Georgia Bar Journal, Vol. 5 No. 1; ©State Bar of Georgia, 1999-2010. Used by permission, all rights reserved.
The Bylaws of the State Bar of Georgia specify the duties of the President. One of those responsibilities is to “deliver a report at the Annual Meeting of the members of the activities of the State Bar during his or her term of office and furnish a copy of the report to the Supreme Court of Georgia.” Following is 1998-99 President William E. Cannon, Jr.’s report delivered on June 18 to the Board of Governors.
I’ve made a career out of occasionally – make that frequently – doing the unexpected. What better way to end my year as Bar President than by giving a nontraditional report. I don’t want to spend this time covering what has happened this past year, but talk instead about out future.
We have unfinished business on the Board of Governors. As I look out across this body I see good friends who have devoted themselves to our profession. But good friends should be able to talk frankly and we need to do that.
We need to have a more diverse Board of Governors. We need African-American board members, Hispanic board members, more Asian-American lawyers, more street lawyers, lawyers from large firms, sole practitioners, female lawyers, transactional lawyers and corporate lawyers. In short, we need to have as many different kinds of lawyers as possible.
You all know how much I have enjoyed participating in some of the spirited debates we have had. I’ve even instigated a few when things were getting too dull. The reason I love debate so much is that it generates such great ideas. How many mistakes have we avoided when someone raised a point that might have been overlooked? Now think how much better our debate could be if we had input from a more diverse group. Think also how much better we could meet the needs of all our members if they were better represented on this Board.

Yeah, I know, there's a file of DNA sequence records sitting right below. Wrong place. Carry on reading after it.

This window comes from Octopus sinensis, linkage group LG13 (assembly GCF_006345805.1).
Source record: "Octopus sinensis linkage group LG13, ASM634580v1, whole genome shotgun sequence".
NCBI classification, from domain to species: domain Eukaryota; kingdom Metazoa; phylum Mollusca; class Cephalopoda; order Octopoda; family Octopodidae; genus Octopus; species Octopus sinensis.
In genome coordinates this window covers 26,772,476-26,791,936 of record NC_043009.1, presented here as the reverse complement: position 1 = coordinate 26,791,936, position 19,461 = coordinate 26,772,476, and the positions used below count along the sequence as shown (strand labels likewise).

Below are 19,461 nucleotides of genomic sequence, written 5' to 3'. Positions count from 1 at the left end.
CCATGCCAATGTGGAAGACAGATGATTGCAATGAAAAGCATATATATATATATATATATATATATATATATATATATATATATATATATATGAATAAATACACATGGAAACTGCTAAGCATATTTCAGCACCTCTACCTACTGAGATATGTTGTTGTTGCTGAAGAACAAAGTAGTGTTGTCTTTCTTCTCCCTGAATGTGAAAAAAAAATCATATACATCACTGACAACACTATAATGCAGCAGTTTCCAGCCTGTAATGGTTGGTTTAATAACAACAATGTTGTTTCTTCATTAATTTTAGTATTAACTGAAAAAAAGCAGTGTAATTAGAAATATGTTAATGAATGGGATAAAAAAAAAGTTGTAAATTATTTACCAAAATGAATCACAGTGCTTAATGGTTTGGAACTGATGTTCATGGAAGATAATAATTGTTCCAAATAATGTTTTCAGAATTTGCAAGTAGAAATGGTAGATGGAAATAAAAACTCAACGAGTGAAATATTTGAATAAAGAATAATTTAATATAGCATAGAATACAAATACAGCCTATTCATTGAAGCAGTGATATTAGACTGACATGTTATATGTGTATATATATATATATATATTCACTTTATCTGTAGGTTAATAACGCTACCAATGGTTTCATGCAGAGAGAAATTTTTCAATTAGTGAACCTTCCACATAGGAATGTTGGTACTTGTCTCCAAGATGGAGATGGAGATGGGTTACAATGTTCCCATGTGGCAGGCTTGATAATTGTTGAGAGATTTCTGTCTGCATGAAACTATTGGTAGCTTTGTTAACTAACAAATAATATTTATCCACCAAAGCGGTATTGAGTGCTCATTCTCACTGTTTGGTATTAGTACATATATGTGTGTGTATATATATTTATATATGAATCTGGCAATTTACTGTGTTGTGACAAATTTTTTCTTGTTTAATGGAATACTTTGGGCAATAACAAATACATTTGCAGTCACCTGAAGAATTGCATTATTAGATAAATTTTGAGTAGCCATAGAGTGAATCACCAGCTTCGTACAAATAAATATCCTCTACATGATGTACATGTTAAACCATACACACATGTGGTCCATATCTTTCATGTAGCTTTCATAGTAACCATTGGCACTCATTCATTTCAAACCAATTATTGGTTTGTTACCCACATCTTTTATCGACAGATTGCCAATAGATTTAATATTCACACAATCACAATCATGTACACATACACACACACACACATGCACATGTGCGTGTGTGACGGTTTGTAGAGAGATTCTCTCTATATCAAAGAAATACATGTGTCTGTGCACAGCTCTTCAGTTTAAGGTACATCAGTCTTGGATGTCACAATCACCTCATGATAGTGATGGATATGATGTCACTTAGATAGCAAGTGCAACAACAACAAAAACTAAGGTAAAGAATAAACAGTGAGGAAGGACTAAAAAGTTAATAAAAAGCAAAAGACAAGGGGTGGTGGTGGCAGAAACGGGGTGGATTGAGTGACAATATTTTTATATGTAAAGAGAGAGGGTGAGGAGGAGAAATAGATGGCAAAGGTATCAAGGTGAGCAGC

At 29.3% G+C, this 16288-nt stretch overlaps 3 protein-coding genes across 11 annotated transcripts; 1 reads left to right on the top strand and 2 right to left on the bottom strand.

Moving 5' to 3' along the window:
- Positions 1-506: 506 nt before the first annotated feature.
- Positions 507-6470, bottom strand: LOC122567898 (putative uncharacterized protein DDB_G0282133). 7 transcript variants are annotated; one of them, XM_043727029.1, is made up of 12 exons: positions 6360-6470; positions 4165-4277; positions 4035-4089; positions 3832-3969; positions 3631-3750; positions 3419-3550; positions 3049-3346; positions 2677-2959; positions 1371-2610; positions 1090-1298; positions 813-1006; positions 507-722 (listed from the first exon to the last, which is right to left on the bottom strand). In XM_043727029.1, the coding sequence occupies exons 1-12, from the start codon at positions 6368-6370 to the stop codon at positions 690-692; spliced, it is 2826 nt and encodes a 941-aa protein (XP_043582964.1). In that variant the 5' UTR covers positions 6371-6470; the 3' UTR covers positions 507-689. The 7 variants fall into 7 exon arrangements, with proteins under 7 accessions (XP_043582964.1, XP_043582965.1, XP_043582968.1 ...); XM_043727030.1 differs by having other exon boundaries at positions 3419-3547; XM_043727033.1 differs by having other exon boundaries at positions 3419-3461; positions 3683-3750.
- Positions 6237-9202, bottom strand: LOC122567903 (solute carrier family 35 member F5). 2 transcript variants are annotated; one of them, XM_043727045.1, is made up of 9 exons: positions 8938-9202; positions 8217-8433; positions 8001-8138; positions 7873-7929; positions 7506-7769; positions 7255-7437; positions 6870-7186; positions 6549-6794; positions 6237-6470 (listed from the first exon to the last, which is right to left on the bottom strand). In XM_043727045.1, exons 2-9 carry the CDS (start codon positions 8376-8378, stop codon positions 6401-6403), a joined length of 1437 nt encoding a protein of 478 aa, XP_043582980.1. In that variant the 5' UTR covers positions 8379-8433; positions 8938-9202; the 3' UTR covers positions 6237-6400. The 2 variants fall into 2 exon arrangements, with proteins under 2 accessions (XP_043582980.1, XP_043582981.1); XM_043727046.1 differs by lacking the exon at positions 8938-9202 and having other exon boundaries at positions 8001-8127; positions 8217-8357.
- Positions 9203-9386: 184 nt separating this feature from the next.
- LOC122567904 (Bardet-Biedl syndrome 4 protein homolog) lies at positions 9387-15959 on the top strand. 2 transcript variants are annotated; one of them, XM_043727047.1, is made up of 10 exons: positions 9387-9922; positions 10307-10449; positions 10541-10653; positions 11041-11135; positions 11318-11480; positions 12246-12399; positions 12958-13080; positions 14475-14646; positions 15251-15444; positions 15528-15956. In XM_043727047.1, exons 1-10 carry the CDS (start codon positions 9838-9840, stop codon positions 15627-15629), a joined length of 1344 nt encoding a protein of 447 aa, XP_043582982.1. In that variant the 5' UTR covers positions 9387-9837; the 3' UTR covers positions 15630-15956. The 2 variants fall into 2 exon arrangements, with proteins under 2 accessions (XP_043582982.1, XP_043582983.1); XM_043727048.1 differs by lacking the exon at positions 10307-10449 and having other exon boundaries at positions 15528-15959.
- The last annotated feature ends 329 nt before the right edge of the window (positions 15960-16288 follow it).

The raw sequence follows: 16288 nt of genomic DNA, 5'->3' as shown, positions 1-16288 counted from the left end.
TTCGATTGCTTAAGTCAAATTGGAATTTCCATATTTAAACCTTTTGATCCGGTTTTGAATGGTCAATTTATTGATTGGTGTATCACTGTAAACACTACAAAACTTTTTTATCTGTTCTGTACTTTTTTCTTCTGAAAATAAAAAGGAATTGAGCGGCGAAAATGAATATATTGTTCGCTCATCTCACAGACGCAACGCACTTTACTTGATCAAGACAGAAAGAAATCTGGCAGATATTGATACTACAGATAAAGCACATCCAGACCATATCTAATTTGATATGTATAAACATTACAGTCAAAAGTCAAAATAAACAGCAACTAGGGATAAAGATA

Voluntary bars offer wonderful opportunities to ethnic and practice groups. But they also can insulate members from other groups of lawyers unless a continuing effort is made at outside involvement. A unified bar can provide the opportunity for such groups to meet, exchange information and grow professionally and intellectually.
Each of us knows someone who would make a good Board member and just needs a little encouragement. I ask you to take the extra step, find people who don’t look like most of us, don’t act like most of us, and don’t think like most of us and encourage them to consider running for a seat on this Board. We need board representation at all levels of the Bar and we cannot be bashful about addressing the question.
My friends, we must also talk about our own involvement. As members of this Board we must do more than gather a few times a year and debate the issues of the day. We must be professional examples in our communities and inspire our members to higher professional conduct. We desperately need speakers to address civic clubs on some of the basic issues facing our profession and many Board members have not yet signed up for the Bar’s Speakers Bureau. Georgia Legal Services is always in need of funding and yet many Board members have not contributed. So many lawyers do not take advantage of services the Bar has to offer and yet many Board members do not promote the Bar with their constituents.